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Forum Post: The 47% who don’t pay are NOT who you think they are.

Posted 2 years ago on Oct. 13, 2011, 6:31 p.m. EST by DirtyHippie (200)
This content is user submitted and not an official statement

We often hear a remarkable claim that almost half of Americans don’t pay federal taxes. But where’s the proof? And who doesn’t pay?

We’ve been tricked into believing that a line separates Americans into two groups according to income. We’ve been deceived into believing that the higher income group pays, while the lower income group doesn’t. It isn’t so.

Using data from the IRS website I conducted research to find the elusive “free loaders” as they are sometimes called. My statistics are from tax year 2009, all personal income tax returns processed and categorized by income level, and specifying the number of returns where the income was non-taxable and the amount owed was zero.

http://www.irs.gov/taxstats/indtaxstats/article/0,,id=96981,00.html#_grp1

58% of all returns resulted in federal tax owed. The income reported was taxable. 42% of all returns resulted in no federal tax owed. The income reported was not taxable.

I examined the returns where no federal taxes were paid. Here are the findings:

• In the $75,000 - $100,000 income group, 4% paid no federal tax. • In the $50,000 - $75,000 income group, 12% paid no federal tax. • In the $40,000 - $50,000 income group, 78% did pay federal tax. • In the $30,000 - $40,000 income group, 67% did pay federal tax. • In the $25,000 - $30,000 income group, 53% did pay federal tax. • In the $20,000 - $25,000 income group, 46% did pay federal tax. • In the $15,000 - $20,000 income group, 42% did pay federal tax. • Even in the under $15,000 income group, 14% did pay federal tax.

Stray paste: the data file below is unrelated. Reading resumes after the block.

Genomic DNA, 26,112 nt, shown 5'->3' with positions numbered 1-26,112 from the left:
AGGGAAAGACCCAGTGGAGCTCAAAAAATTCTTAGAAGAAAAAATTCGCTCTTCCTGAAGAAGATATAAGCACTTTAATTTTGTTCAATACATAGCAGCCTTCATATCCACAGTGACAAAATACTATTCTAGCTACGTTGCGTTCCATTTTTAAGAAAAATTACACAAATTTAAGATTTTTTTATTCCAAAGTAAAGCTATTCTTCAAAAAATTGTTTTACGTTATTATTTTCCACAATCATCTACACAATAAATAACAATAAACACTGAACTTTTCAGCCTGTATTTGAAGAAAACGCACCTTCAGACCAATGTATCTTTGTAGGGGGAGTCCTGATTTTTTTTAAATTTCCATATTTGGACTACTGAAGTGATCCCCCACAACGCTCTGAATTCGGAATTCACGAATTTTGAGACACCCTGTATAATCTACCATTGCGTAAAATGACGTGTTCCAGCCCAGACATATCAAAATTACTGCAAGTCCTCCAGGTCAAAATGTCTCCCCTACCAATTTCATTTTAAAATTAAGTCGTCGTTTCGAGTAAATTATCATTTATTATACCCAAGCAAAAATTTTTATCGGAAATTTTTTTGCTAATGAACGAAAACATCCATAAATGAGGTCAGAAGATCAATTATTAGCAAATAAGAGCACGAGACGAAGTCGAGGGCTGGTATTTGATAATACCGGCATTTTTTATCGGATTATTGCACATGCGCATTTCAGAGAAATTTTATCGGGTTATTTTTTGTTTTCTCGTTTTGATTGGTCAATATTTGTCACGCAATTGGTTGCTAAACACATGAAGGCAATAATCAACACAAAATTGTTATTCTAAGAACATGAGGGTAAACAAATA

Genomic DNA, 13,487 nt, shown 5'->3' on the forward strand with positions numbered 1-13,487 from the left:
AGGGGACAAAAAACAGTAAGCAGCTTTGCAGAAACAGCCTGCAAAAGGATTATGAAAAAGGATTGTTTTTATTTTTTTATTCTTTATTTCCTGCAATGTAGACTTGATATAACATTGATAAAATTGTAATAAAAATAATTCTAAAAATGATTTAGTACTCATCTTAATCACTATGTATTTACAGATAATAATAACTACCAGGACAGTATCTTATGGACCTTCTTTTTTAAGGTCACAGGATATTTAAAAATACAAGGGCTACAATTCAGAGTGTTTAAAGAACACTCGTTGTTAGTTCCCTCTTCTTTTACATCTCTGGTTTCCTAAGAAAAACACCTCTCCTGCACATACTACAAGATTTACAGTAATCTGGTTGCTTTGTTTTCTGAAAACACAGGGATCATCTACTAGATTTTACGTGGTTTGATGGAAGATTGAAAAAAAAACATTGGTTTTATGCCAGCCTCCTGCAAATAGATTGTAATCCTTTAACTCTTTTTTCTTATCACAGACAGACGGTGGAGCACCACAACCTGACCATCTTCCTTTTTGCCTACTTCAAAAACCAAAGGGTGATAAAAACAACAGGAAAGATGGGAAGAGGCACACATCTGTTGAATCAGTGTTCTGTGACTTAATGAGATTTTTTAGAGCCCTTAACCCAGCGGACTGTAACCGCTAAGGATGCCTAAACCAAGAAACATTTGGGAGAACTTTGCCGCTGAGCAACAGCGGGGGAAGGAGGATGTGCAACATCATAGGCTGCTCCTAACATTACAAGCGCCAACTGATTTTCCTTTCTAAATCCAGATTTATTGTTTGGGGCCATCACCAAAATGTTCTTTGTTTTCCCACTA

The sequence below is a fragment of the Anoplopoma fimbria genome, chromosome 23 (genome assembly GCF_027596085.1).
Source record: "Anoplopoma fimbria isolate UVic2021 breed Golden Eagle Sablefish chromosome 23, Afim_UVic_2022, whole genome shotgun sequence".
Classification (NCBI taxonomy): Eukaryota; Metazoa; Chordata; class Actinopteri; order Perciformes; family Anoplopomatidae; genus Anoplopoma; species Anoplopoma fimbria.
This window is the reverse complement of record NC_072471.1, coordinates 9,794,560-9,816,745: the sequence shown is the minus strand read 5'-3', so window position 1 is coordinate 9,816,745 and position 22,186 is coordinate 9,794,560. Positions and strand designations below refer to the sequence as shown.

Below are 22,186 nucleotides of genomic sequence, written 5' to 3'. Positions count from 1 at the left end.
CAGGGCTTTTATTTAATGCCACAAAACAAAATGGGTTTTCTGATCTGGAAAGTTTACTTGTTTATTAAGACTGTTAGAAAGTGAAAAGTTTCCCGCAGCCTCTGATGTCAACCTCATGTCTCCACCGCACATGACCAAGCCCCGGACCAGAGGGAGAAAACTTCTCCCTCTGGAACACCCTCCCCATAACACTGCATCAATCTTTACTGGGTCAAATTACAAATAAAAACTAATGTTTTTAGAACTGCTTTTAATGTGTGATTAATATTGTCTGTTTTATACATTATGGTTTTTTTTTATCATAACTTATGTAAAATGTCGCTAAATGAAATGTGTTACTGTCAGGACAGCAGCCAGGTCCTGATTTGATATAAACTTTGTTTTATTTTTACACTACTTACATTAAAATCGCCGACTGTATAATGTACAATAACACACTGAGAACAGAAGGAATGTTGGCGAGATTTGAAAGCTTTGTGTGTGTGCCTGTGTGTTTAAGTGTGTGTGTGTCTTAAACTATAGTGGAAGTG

Why are the non-payers scattered across a wide spectrum of income categories? There were even 1,470 returns showing income of $1 million and up which was not taxable.

The IRS data provides the answer. Our tax code is based on a complex system of deductions and credits that few understand. Credits are especially valuable because they go straight to the bottom line and directly reduce the amount of federal tax owed. The deductions and credits are only available to those who qualify for them. Who did they favor in 2009?

• Families raising children. Child Tax Credits provided up to $2,000 towards their tax bill. • First time home buyers. In 2009, the First Time Home Buyer Credit was claimed on over a million returns. Among the non-payers, the average $4,660 credit was enough to wipe out most if not all of their federal tax owed. • Home-owners paying mortgage interest. This is America’s most popular deduction.

Does the tax code need to be reformed? Many people like the sound of a flat-tax but beware. Its main feature is that it would reduce taxes for the wealthy and place the burden on those who can least afford it at the bottom of the income scale. That’s a bad idea. People who earn less spend all of it and their dollars go directly back into the economy which is a benefit to everyone. A tax reduction for the wealthy is a windfall that is more likely to be hoarded instead of circulating through the economy.

Are the non-payers getting a free ride? No. Even though they don’t pay federal income tax, they still have to pay 6.2% payroll tax for Social Security and Medicare, as well as sales tax, and possibly state income tax and real estate tax.

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